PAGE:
Unless the game goes past 1940 to 1945 or even 1950.

 

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I'm actually just going to casually note, actually, that there were a number of experiments of blind firing throughout the 1920s and 1930s, which were more or less successful depending on the specific case. The best way to make it work in my opinion would be that you need some form of radio communication, along with (assuming that fire control computers become their own thing separated from the rangefinders, which they should), a sufficiently advanced fire control computer, something contemporaneous to, say, the Admiralty table.

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Ship-based spotters could direct the fire of other ships in the division. This is the idea behind range clocks and turret rotation markings. Short-range radio could be used for the same purpose.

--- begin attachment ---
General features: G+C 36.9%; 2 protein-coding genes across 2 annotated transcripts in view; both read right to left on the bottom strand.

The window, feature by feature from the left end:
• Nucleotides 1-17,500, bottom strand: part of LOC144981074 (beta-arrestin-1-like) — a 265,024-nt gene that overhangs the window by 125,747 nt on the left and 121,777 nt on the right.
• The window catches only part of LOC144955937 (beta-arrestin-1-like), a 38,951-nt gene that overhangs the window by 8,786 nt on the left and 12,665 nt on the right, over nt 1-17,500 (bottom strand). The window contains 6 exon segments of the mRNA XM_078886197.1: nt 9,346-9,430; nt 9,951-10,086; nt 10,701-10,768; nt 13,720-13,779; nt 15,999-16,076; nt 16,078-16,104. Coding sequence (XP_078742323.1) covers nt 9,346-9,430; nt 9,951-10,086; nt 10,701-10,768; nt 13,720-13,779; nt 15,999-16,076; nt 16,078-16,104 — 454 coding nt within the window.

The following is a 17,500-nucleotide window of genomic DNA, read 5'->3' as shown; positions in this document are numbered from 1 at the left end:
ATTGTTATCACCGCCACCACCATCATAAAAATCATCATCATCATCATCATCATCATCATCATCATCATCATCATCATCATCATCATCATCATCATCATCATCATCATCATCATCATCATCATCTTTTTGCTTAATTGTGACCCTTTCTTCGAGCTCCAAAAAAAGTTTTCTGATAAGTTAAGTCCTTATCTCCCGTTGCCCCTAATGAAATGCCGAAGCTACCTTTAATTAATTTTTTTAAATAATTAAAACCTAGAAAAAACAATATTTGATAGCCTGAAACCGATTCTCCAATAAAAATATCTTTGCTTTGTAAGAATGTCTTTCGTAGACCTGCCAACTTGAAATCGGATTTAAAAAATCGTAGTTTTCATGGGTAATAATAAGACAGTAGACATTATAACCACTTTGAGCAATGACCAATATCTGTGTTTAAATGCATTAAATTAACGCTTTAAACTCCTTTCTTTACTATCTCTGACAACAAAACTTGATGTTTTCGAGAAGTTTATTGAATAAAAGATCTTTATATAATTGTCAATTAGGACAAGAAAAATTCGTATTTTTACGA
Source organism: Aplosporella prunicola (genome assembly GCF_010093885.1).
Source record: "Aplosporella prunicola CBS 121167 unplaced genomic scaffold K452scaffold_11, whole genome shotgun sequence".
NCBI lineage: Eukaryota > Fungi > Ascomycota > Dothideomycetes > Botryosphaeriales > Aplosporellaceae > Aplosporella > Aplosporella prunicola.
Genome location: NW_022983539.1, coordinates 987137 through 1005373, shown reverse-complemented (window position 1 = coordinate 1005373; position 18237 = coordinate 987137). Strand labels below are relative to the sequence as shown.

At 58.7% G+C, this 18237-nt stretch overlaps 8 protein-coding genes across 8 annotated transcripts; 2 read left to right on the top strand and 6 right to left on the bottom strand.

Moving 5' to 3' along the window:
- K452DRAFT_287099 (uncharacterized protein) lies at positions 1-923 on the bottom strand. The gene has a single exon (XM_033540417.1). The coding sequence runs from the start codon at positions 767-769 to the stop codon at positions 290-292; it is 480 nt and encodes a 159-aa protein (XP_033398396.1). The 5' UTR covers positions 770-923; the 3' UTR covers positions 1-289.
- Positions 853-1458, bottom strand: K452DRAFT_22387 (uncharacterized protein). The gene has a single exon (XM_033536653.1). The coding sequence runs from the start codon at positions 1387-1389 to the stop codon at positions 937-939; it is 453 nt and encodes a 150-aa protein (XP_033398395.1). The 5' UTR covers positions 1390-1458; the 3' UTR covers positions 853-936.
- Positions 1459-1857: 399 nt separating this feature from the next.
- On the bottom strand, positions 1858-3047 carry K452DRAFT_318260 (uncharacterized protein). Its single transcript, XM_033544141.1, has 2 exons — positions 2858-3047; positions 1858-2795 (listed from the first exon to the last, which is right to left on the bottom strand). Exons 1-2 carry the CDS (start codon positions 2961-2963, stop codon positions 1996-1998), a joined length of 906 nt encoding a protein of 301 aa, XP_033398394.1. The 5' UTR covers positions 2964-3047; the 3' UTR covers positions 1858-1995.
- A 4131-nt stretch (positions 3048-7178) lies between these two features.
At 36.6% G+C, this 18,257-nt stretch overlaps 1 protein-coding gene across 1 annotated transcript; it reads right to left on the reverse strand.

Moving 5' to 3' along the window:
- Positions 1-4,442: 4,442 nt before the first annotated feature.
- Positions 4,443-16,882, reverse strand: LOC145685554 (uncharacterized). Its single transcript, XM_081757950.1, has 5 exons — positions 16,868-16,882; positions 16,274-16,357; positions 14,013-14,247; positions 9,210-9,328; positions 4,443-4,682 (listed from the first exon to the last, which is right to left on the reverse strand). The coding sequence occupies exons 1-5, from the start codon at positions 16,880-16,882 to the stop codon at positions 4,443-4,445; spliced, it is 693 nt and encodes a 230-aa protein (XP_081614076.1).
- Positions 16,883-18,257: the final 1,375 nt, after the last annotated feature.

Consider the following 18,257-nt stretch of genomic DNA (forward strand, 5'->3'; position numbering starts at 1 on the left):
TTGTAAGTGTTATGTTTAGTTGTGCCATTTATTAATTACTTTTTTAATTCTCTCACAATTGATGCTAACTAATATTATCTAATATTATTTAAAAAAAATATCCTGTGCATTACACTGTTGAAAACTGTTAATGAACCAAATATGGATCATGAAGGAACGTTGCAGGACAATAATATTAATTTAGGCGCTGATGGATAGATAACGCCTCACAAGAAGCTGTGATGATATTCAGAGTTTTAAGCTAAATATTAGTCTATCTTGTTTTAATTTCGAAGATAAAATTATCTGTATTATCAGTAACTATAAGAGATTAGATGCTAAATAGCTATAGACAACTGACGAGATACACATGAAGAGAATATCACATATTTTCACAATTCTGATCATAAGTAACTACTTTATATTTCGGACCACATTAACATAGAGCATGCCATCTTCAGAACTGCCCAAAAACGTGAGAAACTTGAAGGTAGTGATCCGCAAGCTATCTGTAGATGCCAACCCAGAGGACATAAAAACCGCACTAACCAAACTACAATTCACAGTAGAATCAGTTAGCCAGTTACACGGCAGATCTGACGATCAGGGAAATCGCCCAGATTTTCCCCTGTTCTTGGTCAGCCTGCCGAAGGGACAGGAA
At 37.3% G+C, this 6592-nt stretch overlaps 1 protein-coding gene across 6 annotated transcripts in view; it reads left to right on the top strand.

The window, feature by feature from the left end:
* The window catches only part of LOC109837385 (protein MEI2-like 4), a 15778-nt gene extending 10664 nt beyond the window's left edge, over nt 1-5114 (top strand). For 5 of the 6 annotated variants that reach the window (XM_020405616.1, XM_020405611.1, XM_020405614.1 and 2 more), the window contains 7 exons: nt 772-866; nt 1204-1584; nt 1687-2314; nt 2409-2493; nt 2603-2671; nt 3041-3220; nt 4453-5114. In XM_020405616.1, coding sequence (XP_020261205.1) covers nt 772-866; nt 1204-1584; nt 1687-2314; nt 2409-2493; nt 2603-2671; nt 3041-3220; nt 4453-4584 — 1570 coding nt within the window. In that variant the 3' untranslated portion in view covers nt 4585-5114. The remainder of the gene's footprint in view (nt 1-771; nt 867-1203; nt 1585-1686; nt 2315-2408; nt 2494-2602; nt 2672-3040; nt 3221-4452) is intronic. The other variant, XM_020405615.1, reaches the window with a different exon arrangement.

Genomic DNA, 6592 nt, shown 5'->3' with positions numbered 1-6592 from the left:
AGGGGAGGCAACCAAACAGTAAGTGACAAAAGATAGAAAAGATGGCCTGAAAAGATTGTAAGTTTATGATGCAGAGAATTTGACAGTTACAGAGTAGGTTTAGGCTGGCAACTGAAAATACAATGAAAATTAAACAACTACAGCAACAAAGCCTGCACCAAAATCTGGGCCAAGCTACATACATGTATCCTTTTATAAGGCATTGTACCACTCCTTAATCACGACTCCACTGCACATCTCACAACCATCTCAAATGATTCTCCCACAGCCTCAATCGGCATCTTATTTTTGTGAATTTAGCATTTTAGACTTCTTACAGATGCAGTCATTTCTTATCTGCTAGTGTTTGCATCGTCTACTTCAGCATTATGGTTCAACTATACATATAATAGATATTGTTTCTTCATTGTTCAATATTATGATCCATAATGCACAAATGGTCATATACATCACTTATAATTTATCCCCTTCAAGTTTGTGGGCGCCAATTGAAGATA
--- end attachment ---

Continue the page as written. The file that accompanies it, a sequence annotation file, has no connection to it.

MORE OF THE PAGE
This required special coordination and training, and it was only useful if the shooting ships were close to each other. Range clocks did not stay in service for very long, mind.

Artillery computers after the Dreyer tables could generally predict the movement of an obscured target based on previous observations.

main-qimg-a988e10a62e0cac55305e7e55fc1db

A US range clock.

 

But, again, I think the game has a ton of room for improvement here.

Edited by disc
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58 minutes ago, disc said:

Ship-based spotters could direct the fire of other ships in the division. This is the idea behind range clocks and turret rotation markings. Short-range radio could be used for the same purpose.

This required special coordination and training, and it was only useful if the shooting ships were close to each other. Range clocks did not stay in service for very long, mind.

Artillery computers after the Dreyer tables could generally predict the movement of an obscured target based on previous observations.

A US range clock.

But, again, I think the game has a ton of room for improvement here.

So I would say a simple fix (for now) is to add a penalty to blind firing ships. Then when crews come along, if there are training/specialization, those could reduce it. 

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  • Nick Thomadis changed the title to >>>Alpha-11 HotFix v84 Feedback<<< (1/4/2020)